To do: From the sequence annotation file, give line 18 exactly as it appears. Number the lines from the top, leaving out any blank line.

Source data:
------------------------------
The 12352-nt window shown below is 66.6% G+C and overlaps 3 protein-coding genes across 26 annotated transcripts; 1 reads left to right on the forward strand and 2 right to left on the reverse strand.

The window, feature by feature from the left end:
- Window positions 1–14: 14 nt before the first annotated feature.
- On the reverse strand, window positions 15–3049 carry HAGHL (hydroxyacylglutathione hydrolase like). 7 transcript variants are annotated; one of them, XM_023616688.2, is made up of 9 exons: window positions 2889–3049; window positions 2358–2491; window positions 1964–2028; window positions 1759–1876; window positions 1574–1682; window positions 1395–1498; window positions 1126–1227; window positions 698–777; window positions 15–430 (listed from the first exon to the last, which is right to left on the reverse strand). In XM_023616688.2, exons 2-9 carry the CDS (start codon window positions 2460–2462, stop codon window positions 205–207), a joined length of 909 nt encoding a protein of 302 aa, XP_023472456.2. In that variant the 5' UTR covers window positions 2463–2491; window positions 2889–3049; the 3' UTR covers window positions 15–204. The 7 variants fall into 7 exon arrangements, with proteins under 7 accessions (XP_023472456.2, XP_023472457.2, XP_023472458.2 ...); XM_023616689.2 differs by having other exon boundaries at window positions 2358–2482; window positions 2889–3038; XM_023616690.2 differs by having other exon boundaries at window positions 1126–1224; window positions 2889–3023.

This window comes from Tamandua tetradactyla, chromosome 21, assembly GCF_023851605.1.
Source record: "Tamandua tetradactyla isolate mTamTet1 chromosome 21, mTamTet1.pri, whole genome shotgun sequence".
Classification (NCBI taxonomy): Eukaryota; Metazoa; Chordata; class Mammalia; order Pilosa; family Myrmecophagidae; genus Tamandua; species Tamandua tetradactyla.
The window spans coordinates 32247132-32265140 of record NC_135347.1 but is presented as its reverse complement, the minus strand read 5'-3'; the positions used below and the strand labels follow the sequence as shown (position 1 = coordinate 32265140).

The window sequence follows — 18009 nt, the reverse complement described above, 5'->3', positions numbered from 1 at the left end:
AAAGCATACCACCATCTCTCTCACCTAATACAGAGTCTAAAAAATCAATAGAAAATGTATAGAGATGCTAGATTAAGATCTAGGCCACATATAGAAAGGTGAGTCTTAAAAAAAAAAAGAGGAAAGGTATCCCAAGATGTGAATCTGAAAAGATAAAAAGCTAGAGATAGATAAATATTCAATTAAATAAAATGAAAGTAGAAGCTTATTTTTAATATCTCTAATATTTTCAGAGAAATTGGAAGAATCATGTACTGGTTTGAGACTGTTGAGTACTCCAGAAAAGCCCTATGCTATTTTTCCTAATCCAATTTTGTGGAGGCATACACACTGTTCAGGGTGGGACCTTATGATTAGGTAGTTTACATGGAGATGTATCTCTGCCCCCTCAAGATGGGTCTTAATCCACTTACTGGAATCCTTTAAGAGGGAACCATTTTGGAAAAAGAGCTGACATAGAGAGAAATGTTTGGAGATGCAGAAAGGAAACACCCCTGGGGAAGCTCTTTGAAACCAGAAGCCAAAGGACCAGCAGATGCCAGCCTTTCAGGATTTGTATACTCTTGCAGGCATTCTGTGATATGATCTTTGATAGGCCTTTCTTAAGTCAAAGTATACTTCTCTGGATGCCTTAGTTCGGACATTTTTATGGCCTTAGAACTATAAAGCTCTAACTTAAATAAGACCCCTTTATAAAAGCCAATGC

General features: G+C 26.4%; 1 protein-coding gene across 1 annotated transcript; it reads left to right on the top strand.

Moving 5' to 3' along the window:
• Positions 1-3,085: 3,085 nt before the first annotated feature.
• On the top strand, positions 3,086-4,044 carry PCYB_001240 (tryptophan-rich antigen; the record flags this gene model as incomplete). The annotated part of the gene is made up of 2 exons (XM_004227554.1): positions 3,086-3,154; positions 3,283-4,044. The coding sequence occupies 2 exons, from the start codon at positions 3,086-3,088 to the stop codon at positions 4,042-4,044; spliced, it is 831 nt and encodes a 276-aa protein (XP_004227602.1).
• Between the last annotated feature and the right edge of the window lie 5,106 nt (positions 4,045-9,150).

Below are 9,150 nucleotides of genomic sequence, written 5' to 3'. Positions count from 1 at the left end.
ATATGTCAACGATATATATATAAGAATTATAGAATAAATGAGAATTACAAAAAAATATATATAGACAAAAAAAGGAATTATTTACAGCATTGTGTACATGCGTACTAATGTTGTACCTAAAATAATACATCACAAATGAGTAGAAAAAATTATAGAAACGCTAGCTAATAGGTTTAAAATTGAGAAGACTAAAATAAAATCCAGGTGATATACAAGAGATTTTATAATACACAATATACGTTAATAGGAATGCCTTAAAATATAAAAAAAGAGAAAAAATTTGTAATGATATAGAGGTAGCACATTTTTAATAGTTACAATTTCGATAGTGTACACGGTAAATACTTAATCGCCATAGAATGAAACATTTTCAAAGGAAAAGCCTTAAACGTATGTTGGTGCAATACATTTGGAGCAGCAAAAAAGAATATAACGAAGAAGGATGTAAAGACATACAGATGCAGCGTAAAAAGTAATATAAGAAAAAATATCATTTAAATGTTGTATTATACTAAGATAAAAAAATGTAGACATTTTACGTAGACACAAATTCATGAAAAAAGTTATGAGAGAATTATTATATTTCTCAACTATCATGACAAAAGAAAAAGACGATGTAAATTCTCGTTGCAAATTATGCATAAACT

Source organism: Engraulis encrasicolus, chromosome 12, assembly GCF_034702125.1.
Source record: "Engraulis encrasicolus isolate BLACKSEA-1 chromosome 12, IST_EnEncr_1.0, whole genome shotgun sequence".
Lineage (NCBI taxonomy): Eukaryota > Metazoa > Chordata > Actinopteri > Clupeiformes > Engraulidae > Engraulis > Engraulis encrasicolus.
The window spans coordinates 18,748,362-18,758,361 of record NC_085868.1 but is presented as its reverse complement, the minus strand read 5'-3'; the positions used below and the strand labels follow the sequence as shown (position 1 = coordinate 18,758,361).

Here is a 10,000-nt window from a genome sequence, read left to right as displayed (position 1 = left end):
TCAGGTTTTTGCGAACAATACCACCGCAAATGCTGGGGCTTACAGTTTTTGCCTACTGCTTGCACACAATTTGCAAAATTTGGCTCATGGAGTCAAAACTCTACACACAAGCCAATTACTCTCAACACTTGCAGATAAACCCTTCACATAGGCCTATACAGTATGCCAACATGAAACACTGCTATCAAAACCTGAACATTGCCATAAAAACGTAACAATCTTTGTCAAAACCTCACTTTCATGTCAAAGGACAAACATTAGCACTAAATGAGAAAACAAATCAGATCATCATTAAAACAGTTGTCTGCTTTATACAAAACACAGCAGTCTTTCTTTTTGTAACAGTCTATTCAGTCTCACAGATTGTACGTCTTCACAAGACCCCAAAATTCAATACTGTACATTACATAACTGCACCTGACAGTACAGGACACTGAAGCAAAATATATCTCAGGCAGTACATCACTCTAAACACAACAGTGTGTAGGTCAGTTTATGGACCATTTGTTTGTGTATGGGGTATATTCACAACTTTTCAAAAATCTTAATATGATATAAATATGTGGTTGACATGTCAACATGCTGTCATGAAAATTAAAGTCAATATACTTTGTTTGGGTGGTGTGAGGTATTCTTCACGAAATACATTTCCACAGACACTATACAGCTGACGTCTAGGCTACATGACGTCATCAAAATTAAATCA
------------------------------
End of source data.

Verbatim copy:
Source organism: Engraulis encrasicolus, chromosome 12, assembly GCF_034702125.1.